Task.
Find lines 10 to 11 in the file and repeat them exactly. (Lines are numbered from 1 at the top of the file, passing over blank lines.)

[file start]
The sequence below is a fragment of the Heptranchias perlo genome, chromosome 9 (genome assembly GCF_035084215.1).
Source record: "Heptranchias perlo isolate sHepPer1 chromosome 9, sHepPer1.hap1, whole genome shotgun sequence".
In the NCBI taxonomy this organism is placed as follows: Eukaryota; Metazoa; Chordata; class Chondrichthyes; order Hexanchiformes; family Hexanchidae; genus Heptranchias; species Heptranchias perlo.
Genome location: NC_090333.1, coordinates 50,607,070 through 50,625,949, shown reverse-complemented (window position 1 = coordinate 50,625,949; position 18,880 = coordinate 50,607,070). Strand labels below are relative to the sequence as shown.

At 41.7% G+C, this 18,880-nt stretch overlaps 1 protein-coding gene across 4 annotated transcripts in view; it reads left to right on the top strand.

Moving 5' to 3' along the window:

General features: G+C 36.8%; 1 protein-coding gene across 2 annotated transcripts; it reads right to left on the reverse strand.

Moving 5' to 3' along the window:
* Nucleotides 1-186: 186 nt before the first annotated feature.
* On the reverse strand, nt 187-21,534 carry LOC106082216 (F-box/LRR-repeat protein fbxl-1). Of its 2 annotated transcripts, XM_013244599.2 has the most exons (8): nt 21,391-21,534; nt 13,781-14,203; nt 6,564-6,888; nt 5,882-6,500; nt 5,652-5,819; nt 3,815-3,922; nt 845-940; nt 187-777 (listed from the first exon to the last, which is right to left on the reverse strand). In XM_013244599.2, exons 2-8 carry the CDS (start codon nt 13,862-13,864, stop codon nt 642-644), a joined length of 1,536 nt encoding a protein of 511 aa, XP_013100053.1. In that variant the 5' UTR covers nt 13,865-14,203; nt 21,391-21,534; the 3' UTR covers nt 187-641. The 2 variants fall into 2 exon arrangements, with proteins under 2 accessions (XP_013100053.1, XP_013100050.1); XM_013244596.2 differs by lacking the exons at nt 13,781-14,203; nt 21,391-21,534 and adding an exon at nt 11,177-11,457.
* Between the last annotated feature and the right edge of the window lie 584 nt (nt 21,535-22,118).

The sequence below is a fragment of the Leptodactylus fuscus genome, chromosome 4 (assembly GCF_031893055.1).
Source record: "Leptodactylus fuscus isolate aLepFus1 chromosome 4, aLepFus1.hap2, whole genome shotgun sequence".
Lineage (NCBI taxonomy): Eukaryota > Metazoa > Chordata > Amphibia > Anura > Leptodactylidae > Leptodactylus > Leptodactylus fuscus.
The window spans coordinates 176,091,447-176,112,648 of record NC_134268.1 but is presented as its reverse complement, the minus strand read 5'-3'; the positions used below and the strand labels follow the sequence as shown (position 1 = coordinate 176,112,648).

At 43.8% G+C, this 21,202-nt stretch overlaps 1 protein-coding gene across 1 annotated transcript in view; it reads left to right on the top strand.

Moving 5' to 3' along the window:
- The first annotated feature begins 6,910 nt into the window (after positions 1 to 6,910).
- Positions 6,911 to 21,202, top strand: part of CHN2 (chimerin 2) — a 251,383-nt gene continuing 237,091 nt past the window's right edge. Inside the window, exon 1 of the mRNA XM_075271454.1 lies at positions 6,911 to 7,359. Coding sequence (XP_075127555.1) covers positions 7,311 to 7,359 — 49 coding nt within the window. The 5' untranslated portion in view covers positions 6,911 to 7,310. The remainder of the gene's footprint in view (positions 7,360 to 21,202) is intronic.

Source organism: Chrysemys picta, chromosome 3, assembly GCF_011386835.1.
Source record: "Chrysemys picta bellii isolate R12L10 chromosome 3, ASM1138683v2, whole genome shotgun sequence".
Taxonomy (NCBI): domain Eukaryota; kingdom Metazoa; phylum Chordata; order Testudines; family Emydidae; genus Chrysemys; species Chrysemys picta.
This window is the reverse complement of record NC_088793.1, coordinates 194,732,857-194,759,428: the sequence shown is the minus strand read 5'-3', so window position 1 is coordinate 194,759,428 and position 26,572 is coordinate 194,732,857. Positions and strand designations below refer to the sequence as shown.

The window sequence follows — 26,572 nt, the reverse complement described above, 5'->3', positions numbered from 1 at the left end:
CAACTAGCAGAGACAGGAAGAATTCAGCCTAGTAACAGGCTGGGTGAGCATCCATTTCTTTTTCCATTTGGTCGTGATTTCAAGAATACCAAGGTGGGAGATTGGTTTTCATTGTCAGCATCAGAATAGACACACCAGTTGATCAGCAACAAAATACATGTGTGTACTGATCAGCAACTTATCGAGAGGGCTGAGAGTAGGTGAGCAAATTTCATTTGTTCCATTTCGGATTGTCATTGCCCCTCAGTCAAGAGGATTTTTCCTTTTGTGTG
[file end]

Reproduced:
* On the reverse strand, nt 187-21,534 carry LOC106082216 (F-box/LRR-repeat protein fbxl-1). Of its 2 annotated transcripts, XM_013244599.2 has the most exons (8): nt 21,391-21,534; nt 13,781-14,203; nt 6,564-6,888; nt 5,882-6,500; nt 5,652-5,819; nt 3,815-3,922; nt 845-940; nt 187-777 (listed from the first exon to the last, which is right to left on the reverse strand). In XM_013244599.2, exons 2-8 carry the CDS (start codon nt 13,862-13,864, stop codon nt 642-644), a joined length of 1,536 nt encoding a protein of 511 aa, XP_013100053.1. In that variant the 5' UTR covers nt 13,865-14,203; nt 21,391-21,534; the 3' UTR covers nt 187-641. The 2 variants fall into 2 exon arrangements, with proteins under 2 accessions (XP_013100053.1, XP_013100050.1); XM_013244596.2 differs by lacking the exons at nt 13,781-14,203; nt 21,391-21,534 and adding an exon at nt 11,177-11,457.
* Between the last annotated feature and the right edge of the window lie 584 nt (nt 21,535-22,118).